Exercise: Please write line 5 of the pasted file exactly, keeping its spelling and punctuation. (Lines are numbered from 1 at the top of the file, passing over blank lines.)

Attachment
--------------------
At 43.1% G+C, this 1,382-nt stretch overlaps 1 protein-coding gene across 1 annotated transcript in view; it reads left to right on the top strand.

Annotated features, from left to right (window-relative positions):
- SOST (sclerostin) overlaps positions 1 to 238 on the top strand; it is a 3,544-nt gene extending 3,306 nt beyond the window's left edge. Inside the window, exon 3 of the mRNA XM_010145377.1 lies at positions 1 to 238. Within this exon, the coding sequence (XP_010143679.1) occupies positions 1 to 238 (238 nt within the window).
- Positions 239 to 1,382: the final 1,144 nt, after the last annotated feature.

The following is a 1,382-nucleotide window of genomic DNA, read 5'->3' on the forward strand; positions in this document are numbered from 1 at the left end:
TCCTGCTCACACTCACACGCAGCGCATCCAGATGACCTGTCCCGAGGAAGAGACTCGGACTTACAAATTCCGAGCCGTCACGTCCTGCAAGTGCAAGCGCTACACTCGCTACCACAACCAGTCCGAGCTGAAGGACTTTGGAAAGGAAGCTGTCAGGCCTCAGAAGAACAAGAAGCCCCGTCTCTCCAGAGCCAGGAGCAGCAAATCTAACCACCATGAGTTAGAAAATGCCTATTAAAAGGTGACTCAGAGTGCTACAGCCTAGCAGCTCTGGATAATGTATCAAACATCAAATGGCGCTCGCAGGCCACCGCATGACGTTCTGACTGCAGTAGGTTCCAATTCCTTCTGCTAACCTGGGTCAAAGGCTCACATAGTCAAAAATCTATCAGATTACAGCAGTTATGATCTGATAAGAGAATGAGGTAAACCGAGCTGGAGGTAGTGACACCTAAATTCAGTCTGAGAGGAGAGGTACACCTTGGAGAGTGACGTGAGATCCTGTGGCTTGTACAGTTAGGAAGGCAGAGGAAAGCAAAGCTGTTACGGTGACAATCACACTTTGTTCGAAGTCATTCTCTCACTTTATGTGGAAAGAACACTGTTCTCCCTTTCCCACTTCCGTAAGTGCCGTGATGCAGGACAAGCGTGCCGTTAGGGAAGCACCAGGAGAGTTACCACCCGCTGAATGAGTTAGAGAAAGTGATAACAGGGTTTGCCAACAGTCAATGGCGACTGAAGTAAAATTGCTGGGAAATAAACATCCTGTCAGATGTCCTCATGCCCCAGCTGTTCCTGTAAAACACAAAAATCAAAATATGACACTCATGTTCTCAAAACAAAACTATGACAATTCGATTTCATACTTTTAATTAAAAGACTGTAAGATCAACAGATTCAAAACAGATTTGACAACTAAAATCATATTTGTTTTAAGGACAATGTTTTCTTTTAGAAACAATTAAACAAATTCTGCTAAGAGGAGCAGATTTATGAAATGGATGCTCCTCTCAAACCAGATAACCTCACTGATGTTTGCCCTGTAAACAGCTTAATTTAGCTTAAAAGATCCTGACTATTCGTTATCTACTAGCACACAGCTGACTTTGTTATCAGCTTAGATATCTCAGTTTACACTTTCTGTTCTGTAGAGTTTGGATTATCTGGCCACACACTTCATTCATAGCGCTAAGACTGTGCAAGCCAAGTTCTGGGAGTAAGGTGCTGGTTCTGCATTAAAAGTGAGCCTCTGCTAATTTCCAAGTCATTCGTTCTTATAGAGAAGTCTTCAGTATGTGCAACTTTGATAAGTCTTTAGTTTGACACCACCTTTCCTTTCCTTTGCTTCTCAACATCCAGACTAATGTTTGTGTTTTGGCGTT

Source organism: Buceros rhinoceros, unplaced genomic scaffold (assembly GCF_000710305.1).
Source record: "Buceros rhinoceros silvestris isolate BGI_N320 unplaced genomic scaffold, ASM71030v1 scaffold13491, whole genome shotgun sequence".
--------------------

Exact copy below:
The following is a 1,382-nucleotide window of genomic DNA, read 5'->3' on the forward strand; positions in this document are numbered from 1 at the left end: